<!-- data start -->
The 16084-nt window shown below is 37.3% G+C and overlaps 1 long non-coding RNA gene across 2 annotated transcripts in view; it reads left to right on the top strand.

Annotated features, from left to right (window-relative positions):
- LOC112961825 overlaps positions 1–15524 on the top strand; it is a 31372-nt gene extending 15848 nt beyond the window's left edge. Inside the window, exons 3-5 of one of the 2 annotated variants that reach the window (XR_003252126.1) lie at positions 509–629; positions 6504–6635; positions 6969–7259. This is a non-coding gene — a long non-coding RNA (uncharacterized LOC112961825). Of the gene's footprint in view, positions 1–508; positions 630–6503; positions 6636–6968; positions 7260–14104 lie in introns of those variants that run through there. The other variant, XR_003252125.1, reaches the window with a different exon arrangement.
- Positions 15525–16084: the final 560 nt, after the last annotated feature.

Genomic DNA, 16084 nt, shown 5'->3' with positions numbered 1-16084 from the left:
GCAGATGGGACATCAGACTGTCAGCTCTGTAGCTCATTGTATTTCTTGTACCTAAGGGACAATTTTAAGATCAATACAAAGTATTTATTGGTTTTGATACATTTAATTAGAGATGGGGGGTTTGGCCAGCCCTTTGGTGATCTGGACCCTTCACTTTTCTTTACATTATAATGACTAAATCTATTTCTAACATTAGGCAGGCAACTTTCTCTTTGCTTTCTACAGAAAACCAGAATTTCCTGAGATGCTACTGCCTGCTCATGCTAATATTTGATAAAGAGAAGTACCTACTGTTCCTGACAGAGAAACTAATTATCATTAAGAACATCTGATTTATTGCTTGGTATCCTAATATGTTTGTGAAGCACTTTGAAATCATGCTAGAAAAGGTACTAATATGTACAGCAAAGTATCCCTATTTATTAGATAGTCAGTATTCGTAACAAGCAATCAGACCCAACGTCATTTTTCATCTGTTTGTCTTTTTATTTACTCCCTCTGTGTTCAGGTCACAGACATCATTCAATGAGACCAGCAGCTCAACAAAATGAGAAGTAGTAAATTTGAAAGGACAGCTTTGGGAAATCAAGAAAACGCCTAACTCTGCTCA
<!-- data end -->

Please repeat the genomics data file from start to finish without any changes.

The 16084-nt window shown below is 37.3% G+C and overlaps 1 long non-coding RNA gene across 2 annotated transcripts in view; it reads left to right on the top strand.

Annotated features, from left to right (window-relative positions):
- LOC112961825 overlaps positions 1–15524 on the top strand; it is a 31372-nt gene extending 15848 nt beyond the window's left edge. Inside the window, exons 3-5 of one of the 2 annotated variants that reach the window (XR_003252126.1) lie at positions 509–629; positions 6504–6635; positions 6969–7259. This is a non-coding gene — a long non-coding RNA (uncharacterized LOC112961825). Of the gene's footprint in view, positions 1–508; positions 630–6503; positions 6636–6968; positions 7260–14104 lie in introns of those variants that run through there. The other variant, XR_003252125.1, reaches the window with a different exon arrangement.
- Positions 15525–16084: the final 560 nt, after the last annotated feature.

Genomic DNA, 16084 nt, shown 5'->3' with positions numbered 1-16084 from the left:
GCAGATGGGACATCAGACTGTCAGCTCTGTAGCTCATTGTATTTCTTGTACCTAAGGGACAATTTTAAGATCAATACAAAGTATTTATTGGTTTTGATACATTTAATTAGAGATGGGGGGTTTGGCCAGCCCTTTGGTGATCTGGACCCTTCACTTTTCTTTACATTATAATGACTAAATCTATTTCTAACATTAGGCAGGCAACTTTCTCTTTGCTTTCTACAGAAAACCAGAATTTCCTGAGATGCTACTGCCTGCTCATGCTAATATTTGATAAAGAGAAGTACCTACTGTTCCTGACAGAGAAACTAATTATCATTAAGAACATCTGATTTATTGCTTGGTATCCTAATATGTTTGTGAAGCACTTTGAAATCATGCTAGAAAAGGTACTAATATGTACAGCAAAGTATCCCTATTTATTAGATAGTCAGTATTCGTAACAAGCAATCAGACCCAACGTCATTTTTCATCTGTTTGTCTTTTTATTTACTCCCTCTGTGTTCAGGTCACAGACATCATTCAATGAGACCAGCAGCTCAACAAAATGAGAAGTAGTAAATTTGAAAGGACAGCTTTGGGAAATCAAGAAAACGCCTAACTCTGCTCA